“It's like they don’t respect you. How can you stand it?”
“Well is there any place else I could go where I would be treated differently?”
“You should come to my church. Don’t put up with this…”
“What kind of cookies do you have?”

Saturday, April 07, 2018

Two stories about Jesus, healing, and disability

There are two particularly interesting passages related to Jesus' healings in the Gospels. They seem to reveal at least an aspect of His perspective on persons with disabilities.

The first is Mark 10:46-50. This is the story of Bartimaeus a man who was blind. We are told that when Bartimaeus heard that Jesus was passing by, he began to shout "Jesus, Son of David, have mercy on me!" Jesus tells his followers to call him. When he came to Jesus, He asked him, "What do you want me to do for you?" That is an interesting question from Jesus. Because He had healed people, everyone in the crowd knew what the man wanted, no doubt including Jesus, yet he asks the question. Now we learn later after Bartimaeus says, "Rabbi, I want to see" that Jesus tells him, "Go, your faith has healed you" meaning that he was a man of faith. This is critical. A man who already has faith in Jesus, comes to him asking for mercy. Perhaps Jesus sees that he already has the most important thing, his faith, and that is why he asks what he wants.

In contrast, we can look at Mark 2:1-12 the story of the paralytic who is lowered through the roof. Interestingly, the passage says in verse 5, "When Jesus saw their faith, he said to the paralytic, 'Son, your sins are forgiven.'" He doesn't comment on the paralytic's faith as the reason for the forgiveness of his sins but rather on the faith of those who brought him. This raises many questions about this interaction and how it occurred. Did his friends just take him or did he want to see Jesus? Clearly the friends were men of faith. But Jesus doesn't ask him or his friends what he wants. He sees their faith and says to him your sins are forgiven. Now once again, it seems obvious, perhaps, why his friends brought him to Jesus. Maybe they were trying to develop his faith, but more likely they wanted Jesus to heal him of his paraplegia. The healing itself also appears to be the result of the thoughts of the teachers of the law who were present questioning Jesus' authority, not specifically because of the man or his friends. It is also noteworthy that the man once healed later in the story, doesn't say anything. He just got up, took his mat and walked out.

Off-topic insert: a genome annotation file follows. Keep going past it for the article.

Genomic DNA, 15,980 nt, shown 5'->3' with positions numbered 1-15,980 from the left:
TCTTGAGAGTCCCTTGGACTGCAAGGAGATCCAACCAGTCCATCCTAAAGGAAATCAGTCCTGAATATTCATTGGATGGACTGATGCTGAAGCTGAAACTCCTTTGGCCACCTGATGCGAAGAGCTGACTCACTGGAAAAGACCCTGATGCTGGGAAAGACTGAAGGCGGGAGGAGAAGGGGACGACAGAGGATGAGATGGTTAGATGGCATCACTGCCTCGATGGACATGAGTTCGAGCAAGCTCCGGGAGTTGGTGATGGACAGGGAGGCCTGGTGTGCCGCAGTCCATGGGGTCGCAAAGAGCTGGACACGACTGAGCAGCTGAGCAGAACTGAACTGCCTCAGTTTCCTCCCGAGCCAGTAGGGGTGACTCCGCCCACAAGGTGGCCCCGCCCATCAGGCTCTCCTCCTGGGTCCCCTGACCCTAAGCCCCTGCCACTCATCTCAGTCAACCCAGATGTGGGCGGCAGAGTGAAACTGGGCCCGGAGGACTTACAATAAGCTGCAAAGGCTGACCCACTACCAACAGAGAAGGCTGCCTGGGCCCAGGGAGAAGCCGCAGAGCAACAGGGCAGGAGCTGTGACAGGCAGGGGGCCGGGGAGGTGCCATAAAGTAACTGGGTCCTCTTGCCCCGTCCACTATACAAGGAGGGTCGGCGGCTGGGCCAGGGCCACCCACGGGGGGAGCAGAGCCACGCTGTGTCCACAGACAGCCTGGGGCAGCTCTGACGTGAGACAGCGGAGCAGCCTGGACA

In both of these stories of interactions between Jesus and a person with a disability, it appears that LIKE ANYONE ELSE, the critical factor is their faith.

McNair

Tuesday, March 06, 2018

Mental Health and the Church




I have just completed reading Dr. Steve Grcevich's new book Mental Health and Church. In a nutshell, I highly recommend it for any reader. Steve takes his incredible wealth of knowledge and experience as a child and adolescent psychiatrist and applies it to the Christian community. The book is so practical and takes the mystique out of the question of "What do I do?" in relation to inclusion and ministry with persons with mental illness.

I particularly enjoyed Part 2 where he helps the average person to "overcome" in a variety of areas leading to an inclusion strategy. But chapters 10, 11 and 12 really grabbed me. As chapter 12 exhorts, we have some apologizing to do to those we have excluded before we can ask them to trust us to the point of being among us.  Chapter 11 points out the hardship of social isolation while at the same time providing, dare I say obvious or intuitive ways, we can assist people to not be socially isolated. The ways are obvious but they are things we are NOT currently doing, so perhaps they are not as obvious to most. Then chapter 10 speaks of developing friendships among other great suggestions.

I walked away from Part 2 feeling like there can be no excuses for not taking the next steps toward an inclusion strategy. Steve, once again, removes the "I don't know what to do" excuse and replaces it with so many great ideas.

McNair